Despite the fact that we’ve been aware of the dangers of smoking for decades, it’s estimated that 16 million people still live with smoking-related conditions. Additionally, nearly half a million people die from conditions caused by smoking annually, and smokers tend to die a decade sooner than those who don’t.
The addictive nature of nicotine is very powerful, and people who don’t stop smoking risk a future of many terrible conditions, such as emphysema, bronchitis, chronic obstructive pulmonary disease (COPD), and lung cancer.
Smoking also raises the risks of many cardiovascular conditions due to the impact it can have on your cholesterol.
Residents of Beverly Hills, California, struggling with cholesterol problems related to smoking can find help with Dr. Shawn Veiseh and his experienced, dedicated, medical staff. We specialize in finding ways to give you the best health care on your schedule, with numerous in-house options for single visit exams and diagnostic tests.
Let’s look at the common causes of high cholesterol, the effects of smoking on your body, and what smoking does to affect the amount of cholesterol in your body.
Causes of high cholesterol
Cholesterol is the name for the waxy substance found in your blood that helps to build healthy cells, but high levels of bad cholesterol can lead to a variety of problems that can affect your cardiovascular system.
High density lipoprotein, or HDL, is beneficial to your body and helps carry excess cholesterol and remove it from your blood or break it into smaller components in your liver. Low density lipoprotein, or LDL, is the bad cholesterol that builds up in the walls of your arteries, making them harder and narrower, and is associated with a wide variety of health conditions.
LDL cholesterol is often caused by:
- Unhealthy diet
- Sedentary lifestyle
But understanding how smoking affects cholesterol starts with knowing what smoking does to your body.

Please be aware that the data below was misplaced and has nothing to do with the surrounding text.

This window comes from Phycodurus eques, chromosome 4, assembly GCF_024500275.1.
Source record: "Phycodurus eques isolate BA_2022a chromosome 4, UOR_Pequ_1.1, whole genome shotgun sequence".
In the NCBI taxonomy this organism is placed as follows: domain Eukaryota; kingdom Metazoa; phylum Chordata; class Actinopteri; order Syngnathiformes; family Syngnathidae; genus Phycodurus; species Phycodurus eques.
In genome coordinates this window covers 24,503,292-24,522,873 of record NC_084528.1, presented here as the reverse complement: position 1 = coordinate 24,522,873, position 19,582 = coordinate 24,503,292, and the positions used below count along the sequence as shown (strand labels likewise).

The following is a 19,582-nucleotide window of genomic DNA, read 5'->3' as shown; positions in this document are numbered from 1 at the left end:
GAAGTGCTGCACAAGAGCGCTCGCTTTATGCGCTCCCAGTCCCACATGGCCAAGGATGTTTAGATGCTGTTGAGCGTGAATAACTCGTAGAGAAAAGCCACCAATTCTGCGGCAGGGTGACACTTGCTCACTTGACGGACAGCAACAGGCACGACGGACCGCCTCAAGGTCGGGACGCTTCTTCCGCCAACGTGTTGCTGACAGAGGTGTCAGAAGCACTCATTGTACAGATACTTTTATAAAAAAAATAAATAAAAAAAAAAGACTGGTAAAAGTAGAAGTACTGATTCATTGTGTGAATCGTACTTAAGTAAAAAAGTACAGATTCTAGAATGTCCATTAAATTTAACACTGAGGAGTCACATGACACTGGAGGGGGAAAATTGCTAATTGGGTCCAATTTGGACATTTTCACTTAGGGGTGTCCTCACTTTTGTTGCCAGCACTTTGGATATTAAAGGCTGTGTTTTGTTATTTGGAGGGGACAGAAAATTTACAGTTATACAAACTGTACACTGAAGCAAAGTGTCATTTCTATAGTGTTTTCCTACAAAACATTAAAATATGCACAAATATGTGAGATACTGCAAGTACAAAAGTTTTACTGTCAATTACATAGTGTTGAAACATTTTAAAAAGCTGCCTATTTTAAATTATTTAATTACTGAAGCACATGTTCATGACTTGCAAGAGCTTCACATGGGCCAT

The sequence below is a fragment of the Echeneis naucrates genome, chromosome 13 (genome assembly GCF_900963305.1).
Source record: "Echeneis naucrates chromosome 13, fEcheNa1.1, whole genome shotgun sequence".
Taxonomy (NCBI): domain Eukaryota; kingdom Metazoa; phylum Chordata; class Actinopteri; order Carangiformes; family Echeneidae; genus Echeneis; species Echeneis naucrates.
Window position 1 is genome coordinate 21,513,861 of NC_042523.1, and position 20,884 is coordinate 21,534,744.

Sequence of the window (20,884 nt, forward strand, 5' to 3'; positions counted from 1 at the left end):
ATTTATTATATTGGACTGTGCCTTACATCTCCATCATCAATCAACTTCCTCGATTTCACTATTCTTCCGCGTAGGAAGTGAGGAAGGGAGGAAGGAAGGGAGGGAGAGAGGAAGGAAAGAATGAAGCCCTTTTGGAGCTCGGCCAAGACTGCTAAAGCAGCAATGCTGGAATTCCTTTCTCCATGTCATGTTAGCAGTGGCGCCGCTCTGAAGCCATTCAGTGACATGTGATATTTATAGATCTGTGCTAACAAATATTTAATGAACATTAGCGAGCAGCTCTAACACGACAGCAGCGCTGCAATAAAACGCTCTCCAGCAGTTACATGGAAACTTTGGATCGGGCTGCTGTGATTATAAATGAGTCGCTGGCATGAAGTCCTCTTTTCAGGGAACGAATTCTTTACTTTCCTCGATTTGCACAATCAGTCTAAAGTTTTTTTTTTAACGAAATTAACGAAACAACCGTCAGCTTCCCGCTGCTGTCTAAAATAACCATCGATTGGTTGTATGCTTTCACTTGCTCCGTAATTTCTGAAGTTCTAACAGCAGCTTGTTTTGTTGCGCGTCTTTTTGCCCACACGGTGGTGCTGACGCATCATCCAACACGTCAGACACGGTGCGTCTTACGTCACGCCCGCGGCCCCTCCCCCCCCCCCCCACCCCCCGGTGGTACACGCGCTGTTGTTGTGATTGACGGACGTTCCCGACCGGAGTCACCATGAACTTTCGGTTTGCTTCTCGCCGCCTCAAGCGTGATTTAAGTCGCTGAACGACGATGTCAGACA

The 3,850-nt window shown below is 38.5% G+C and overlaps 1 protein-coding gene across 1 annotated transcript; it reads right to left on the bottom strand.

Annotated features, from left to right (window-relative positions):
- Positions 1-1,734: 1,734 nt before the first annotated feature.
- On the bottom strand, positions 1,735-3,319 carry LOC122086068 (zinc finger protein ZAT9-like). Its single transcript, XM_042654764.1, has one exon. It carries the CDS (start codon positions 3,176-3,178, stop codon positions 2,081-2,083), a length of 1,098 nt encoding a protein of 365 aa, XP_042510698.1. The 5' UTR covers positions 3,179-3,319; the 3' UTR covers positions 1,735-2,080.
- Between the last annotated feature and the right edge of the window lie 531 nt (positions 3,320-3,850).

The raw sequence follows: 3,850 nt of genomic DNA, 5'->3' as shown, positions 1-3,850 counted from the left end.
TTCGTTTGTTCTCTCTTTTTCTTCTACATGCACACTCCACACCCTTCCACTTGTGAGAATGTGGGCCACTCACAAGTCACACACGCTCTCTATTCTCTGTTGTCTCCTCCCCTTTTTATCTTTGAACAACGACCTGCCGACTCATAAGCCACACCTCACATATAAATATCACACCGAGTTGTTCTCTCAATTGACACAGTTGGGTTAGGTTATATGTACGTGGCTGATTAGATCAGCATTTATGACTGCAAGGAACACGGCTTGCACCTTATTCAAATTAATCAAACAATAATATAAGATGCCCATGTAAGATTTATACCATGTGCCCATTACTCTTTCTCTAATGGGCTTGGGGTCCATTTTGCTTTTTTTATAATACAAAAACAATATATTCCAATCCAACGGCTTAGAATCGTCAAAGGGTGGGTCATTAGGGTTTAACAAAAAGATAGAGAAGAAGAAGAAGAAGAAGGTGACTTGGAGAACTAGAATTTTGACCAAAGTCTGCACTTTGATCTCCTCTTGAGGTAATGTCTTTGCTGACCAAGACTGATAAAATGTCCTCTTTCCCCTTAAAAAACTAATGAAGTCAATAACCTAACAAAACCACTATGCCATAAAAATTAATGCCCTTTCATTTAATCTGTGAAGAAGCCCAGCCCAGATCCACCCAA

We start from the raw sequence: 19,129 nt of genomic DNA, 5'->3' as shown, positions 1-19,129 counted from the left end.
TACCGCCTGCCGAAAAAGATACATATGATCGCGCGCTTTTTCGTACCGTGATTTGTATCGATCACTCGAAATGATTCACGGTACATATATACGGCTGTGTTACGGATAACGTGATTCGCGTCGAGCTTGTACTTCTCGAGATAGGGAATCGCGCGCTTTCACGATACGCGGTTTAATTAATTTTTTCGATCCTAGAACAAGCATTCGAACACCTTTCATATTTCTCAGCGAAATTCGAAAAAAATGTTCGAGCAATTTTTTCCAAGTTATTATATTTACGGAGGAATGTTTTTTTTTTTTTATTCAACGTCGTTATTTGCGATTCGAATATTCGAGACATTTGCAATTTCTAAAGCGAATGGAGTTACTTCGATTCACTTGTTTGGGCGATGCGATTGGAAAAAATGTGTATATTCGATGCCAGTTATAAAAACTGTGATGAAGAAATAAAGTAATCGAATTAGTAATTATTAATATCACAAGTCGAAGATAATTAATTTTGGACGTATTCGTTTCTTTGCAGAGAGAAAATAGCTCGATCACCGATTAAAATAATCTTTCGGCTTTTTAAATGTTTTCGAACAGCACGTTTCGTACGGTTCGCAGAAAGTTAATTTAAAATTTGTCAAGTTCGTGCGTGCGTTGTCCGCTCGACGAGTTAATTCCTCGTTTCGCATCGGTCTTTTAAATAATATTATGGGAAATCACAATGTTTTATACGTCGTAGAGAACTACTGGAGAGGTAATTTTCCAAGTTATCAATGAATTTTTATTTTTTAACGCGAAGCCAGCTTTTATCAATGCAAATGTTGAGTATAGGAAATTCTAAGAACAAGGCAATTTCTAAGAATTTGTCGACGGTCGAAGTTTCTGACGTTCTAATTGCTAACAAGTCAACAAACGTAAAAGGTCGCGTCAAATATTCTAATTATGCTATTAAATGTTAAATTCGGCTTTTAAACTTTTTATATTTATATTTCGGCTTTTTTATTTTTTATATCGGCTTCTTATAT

The effects of smoking
The tobacco people smoke (which is riddled with thousands of other dangerous chemicals) causes harm to pretty much your whole body.
The process of smoking releases carcinogens into your body, which are cancer causing chemicals that go directly into your lungs, blood, and other organs. It lowers the oxygen your body receives, which directly affects the health of tissue, decreases lung function, and can even lead to erectile dysfunction.
How smoking affects cholesterol
Smoking lowers your HDL cholesterol, which increases your risk of many heart conditions, in addition to the effect it already has on your lungs. It increases the deposit of plaque in your arteries, and worsens inflammation.
Chronic inflammation in your arteries leads to atherosclerosis, also referred to as hardening of the arteries, which in turn leads to coronary artery disease. To make matters worse, people who smoke and deal with other conditions that cause LDL cholesterol are at even greater risk for heart attack, stroke, and other related conditions.
If ever there was another reason to stop smoking, the damage it can potentially do to your heart is certainly a worthy one. Smoking is an addiction, which can make stopping especially hard. But it can be done, and it will help you get healthier.
If you need to find ways to lower your cholesterol from smoking or other causes, schedule a visit with Dr. Veiseh to get on the road to better health and a longer life. Call our office or request an appointment online today.